Luke 14

Jesus at a Pharisee’s House

1 One Sabbath, when Jesus went to eat in the house of a prominent Pharisee, he was being carefully watched.
2 There in front of him was a man suffering from abnormal swelling of his body.
3 Jesus asked the Pharisees and experts in the law, “Is it lawful to heal on the Sabbath or not?”
4 But they remained silent. So taking hold of the man, he healed him and sent him on his way.
5 Then he asked them, “If one of you has a child[a] or an ox that falls into a well on the Sabbath day, will you not immediately pull it out?”
6 And they had nothing to say.
7 When he noticed how the guests picked the places of honor at the table, he told them this parable:
8 “When someone invites you to a wedding feast, do not take the place of honor, for a person more distinguished than you may have been invited.
9 If so, the host who invited both of you will come and say to you, ‘Give this person your seat.’ Then, humiliated, you will have to take the least important place.
10 But when you are invited, take the lowest place, so that when your host comes, he will say to you, ‘Friend, move up to a better place.’ Then you will be honored in the presence of all the other guests.
11 For all those who exalt themselves will be humbled, and those who humble themselves will be exalted.”
12 Then Jesus said to his host, “When you give a luncheon or dinner, do not invite your friends, your brothers or sisters, your relatives, or your rich neighbors; if you do, they may invite you back and so you will be repaid.
13 But when you give a banquet, invite the poor, the crippled, the lame, the blind,
14 and you will be blessed. Although they cannot repay you, you will be repaid at the resurrection of the righteous.”

The Parable of the Great Banquet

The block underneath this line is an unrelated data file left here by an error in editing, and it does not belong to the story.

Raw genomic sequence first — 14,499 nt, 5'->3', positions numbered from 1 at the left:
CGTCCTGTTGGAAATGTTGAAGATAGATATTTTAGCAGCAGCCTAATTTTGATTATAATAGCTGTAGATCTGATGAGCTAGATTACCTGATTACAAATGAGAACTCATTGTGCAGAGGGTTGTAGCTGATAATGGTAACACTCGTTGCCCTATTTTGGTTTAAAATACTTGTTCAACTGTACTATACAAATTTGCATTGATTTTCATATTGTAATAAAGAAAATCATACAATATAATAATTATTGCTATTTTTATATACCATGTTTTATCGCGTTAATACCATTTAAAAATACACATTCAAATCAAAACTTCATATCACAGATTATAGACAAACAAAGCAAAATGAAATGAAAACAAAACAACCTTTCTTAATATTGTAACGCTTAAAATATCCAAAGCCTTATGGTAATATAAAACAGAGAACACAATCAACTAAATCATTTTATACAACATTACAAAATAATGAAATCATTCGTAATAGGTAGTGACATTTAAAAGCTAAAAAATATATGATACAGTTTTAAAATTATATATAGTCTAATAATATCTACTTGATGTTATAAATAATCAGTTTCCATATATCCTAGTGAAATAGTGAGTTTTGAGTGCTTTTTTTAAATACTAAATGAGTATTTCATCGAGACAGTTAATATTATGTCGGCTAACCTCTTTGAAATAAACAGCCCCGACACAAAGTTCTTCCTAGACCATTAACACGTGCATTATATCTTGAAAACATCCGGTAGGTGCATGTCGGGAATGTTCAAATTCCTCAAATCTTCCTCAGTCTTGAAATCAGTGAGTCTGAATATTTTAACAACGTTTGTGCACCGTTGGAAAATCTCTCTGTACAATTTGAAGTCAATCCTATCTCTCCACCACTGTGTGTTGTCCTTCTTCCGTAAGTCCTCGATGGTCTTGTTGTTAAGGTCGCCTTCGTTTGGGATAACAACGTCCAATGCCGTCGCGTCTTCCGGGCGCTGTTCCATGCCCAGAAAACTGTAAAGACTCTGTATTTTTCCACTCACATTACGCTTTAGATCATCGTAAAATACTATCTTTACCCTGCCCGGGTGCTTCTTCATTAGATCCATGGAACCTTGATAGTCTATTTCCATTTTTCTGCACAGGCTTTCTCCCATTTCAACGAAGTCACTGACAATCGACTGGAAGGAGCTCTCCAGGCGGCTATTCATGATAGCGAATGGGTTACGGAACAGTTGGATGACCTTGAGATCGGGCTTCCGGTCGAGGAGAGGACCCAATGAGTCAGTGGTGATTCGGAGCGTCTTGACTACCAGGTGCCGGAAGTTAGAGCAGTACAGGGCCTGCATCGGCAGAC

15 When one of those at the table with him heard this, he said to Jesus, “Blessed is the one who will eat at the feast in the kingdom of God.”
16 Jesus replied: “A certain man was preparing a great banquet and invited many guests.
17 At the time of the banquet he sent his servant to tell those who had been invited, ‘Come, for everything is now ready.’
18 “But they all alike began to make excuses. The first said, ‘I have just bought a field, and I must go and see it. Please excuse me.’
19 “Another said, ‘I have just bought five yoke of oxen, and I’m on my way to try them out. Please excuse me.’
20 “Still another said, ‘I just got married, so I can’t come.’
21 “The servant came back and reported this to his master. Then the owner of the house became angry and ordered his servant, ‘Go out quickly into the streets and alleys of the town and bring in the poor, the crippled, the blind and the lame.’
22 “ ‘Sir,’ the servant said, ‘what you ordered has been done, but there is still room.’
23 “Then the master told his servant, ‘Go out to the roads and country lanes and compel them to come in, so that my house will be full.
24 I tell you, not one of those who were invited will get a taste of my banquet.’ ”

The Cost of Being a Disciple

25 Large crowds were traveling with Jesus, and turning to them he said:
26 “If anyone comes to me and does not hate father and mother, wife and children, brothers and sisters—yes, even their own life—such a person cannot be my disciple.
27 And whoever does not carry their cross and follow me cannot be my disciple.
28 “Suppose one of you wants to build a tower. Won’t you first sit down and estimate the cost to see if you have enough money to complete it?
29 For if you lay the foundation and are not able to finish it, everyone who sees it will ridicule you,
30 saying, ‘This person began to build and wasn’t able to finish.’
31 “Or suppose a king is about to go to war against another king. Won’t he first sit down and consider whether he is able with ten thousand men to oppose the one coming against him with twenty thousand?